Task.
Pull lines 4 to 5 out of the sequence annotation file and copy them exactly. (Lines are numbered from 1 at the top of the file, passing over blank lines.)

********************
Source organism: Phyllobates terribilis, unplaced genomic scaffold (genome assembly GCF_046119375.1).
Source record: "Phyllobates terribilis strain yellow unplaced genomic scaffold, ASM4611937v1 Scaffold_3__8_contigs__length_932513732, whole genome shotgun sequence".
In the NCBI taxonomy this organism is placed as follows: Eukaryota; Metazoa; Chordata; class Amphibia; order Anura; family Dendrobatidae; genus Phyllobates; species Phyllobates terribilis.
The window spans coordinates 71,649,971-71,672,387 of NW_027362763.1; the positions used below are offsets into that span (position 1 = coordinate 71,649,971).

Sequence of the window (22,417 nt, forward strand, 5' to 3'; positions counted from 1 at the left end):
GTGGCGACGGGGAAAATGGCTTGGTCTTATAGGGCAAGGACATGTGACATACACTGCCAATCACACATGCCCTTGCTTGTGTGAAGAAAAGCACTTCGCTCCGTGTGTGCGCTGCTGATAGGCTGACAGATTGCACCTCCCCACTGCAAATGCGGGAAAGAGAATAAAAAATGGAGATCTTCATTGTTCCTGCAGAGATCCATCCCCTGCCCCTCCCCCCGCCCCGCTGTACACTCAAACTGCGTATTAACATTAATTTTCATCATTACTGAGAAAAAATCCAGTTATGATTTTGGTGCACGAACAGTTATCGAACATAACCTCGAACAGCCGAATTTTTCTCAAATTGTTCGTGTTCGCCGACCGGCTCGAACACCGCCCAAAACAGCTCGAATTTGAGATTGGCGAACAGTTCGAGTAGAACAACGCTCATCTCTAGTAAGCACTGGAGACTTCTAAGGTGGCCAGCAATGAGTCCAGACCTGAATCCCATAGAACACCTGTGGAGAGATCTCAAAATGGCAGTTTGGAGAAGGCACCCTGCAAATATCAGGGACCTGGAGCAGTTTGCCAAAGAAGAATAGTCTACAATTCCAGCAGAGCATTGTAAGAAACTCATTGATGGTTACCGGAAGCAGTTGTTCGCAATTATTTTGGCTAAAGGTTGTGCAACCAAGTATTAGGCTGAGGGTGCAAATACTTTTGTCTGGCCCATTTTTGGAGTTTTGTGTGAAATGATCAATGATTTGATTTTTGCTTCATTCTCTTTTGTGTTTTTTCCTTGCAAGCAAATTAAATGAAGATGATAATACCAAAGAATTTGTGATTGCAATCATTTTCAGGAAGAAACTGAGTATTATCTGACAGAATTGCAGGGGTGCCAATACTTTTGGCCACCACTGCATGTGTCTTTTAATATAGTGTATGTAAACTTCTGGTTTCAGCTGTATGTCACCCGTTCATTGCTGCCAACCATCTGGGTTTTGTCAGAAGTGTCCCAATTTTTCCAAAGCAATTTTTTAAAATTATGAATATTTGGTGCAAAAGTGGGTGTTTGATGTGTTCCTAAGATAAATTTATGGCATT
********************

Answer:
The window spans coordinates 71,649,971-71,672,387 of NW_027362763.1; the positions used below are offsets into that span (position 1 = coordinate 71,649,971).

Sequence of the window (22,417 nt, forward strand, 5' to 3'; positions counted from 1 at the left end):